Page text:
U.S. Navy Ramps Up Vaccinations, But Leaves the Choice to Sailors

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02-Feb-2021

The U.S. Navy is rolling out vaccinations across its worldwide force, from Norfolk to Rota to Yokosuka, and it is encouraging sailors to sign up. However, even though vaccination offers operational advantages, the Navy does not plan to require it – at least, not for now. 

“Drugs and vaccines have to be approved by the FDA to ensure only safe and effective products are available to the American public. In situations like this, when there is good scientific reason to believe a product is safe and is likely to treat or prevent disease – which there is in this case – the FDA authorized its emergency use under specific circumstances,” said Chief of Naval Operations Adm. Michael Gilday. “Vaccines authorized for emergency use are not mandatory. Bottom line – the FDA has evaluated the vaccine as safe, but it will remain voluntary until official FDA approval.”

There will be no negative consequences for declining the vaccine at this time, Gilday said, and sailors who do not wish to get it will still have normal leave and liberty privileges. However, the Navy encourages every sailor to strongly consider getting the vaccine – not just for themselves, but for their shipmates. 40,000 sailors have received it so far, with little to no side effects reported.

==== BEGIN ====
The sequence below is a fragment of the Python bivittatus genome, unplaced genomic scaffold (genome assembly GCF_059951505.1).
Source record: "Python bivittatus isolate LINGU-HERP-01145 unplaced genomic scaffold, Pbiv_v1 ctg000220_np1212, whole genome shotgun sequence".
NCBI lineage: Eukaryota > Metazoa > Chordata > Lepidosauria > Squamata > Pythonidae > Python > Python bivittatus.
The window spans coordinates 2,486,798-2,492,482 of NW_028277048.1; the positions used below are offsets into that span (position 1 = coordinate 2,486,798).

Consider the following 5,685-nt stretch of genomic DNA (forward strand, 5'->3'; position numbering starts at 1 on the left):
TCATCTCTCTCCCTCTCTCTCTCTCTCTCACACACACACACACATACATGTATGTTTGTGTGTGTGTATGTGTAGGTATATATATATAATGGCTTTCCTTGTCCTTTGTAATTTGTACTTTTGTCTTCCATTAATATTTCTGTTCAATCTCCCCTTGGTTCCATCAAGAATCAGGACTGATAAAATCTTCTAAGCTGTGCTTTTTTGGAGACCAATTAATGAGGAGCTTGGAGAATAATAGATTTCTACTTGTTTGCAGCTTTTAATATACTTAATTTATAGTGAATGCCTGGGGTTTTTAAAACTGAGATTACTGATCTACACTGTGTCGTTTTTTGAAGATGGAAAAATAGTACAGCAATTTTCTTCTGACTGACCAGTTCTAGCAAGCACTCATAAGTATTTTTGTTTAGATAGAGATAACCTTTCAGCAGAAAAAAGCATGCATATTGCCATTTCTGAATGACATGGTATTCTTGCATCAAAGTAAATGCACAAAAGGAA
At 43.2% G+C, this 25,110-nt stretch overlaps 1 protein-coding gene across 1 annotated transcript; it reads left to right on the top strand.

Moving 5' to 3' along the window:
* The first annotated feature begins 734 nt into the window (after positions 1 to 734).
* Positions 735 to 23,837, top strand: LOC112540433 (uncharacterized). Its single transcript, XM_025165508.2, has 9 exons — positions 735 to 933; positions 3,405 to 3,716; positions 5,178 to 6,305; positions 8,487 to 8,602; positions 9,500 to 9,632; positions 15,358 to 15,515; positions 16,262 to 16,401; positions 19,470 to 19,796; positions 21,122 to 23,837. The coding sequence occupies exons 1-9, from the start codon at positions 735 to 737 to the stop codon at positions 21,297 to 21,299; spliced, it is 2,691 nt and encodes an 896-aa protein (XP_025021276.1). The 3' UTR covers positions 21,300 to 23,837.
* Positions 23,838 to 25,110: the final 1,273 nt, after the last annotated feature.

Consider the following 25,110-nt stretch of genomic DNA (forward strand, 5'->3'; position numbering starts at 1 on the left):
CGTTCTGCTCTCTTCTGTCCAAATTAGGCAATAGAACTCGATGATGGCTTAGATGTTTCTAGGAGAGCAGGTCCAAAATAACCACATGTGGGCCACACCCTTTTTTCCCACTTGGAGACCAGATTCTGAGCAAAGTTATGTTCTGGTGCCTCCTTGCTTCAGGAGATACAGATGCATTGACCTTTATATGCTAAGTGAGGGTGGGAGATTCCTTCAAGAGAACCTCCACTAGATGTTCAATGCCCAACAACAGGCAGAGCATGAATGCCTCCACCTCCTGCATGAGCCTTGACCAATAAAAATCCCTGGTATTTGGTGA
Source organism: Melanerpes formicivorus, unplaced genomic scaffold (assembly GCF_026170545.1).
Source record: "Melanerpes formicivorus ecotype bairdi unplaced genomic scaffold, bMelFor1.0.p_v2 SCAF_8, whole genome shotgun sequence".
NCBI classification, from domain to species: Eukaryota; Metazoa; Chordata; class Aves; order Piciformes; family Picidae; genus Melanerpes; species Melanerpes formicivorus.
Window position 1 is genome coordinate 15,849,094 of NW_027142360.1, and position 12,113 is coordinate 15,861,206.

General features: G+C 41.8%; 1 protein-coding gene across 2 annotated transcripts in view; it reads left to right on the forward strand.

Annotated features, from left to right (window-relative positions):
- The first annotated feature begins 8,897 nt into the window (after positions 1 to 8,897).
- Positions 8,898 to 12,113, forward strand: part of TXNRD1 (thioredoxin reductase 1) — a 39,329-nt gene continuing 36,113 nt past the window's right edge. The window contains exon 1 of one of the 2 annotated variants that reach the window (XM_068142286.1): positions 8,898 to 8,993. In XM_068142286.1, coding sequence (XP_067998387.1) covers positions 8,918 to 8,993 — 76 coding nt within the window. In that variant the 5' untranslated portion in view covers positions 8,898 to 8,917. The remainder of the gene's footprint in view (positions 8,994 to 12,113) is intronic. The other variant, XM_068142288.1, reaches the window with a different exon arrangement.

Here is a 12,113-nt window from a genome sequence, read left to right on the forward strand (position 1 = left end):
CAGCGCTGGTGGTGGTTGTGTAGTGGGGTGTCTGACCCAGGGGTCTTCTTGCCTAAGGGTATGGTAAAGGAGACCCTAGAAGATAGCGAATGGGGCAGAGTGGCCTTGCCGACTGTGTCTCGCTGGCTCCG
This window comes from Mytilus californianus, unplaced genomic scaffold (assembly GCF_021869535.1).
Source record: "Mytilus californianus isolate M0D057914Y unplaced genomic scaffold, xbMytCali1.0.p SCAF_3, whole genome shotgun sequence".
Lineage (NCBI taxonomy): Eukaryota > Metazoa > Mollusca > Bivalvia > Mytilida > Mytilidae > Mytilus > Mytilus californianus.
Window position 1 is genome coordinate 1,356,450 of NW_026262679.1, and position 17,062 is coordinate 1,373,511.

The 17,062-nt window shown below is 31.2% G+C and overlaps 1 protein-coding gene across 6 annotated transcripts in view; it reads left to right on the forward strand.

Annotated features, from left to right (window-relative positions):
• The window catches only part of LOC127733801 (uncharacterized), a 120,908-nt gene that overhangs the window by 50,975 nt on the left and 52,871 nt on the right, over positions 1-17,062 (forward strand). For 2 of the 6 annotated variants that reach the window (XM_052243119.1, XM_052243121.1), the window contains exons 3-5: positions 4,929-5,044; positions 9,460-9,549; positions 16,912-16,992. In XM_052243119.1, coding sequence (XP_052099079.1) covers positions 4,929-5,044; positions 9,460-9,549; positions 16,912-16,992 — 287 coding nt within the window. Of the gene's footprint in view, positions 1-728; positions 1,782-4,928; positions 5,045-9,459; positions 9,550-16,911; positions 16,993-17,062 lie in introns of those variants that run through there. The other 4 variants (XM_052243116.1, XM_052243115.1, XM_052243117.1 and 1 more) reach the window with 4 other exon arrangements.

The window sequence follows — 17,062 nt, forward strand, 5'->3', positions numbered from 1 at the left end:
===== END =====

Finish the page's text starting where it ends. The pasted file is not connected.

Even though the vaccination campaign is in full swing, mask requirements and other infection control measures will remain in effect for the forseeable future. The Navy will continue to evaluate the need for mask and quarantine rules as the situation evolves. 

Fleet Forces Command, the Navy’s personnel authority, is responsible for overseeing the effort to distribute vaccines for the service’s 1.2 million people. It has set up a dedicated team to coordinate the process. 

“It’s an innovative and motivated team,” said  Rear Adm. Doug Beal, vice commander of Fleet Forces Command and the head of the distribution effort. “These professionals use the skills that make them good warfighters to design and implement a daily plan that ensures each command is ready to receive vaccine doses as soon as we get them. We are excited to be working with commanders who are leaning way forward to develop strategies and processes that will get doses safely to the fleet instead of having to bring the fleet to the vaccinations.”

In some cases, the team has moved vaccination operations on board a warship, rather than requiring the sailors to disembark and transit to a treatment site. The crew of the amphib USS San Antonio went first with this method on January 11, receiving vaccination on board. 

“The myths are certainly out there, but the science indicates that the vaccines are safe and very effective,” said Beal. “I do this job because I love and respect my shipmates. Taking care of our sailors and their families is the number one way to ensure combat effectiveness, and the team knows that the sooner we get the fleet vaccinated, the sooner we can get back to normal at sea and at home. 

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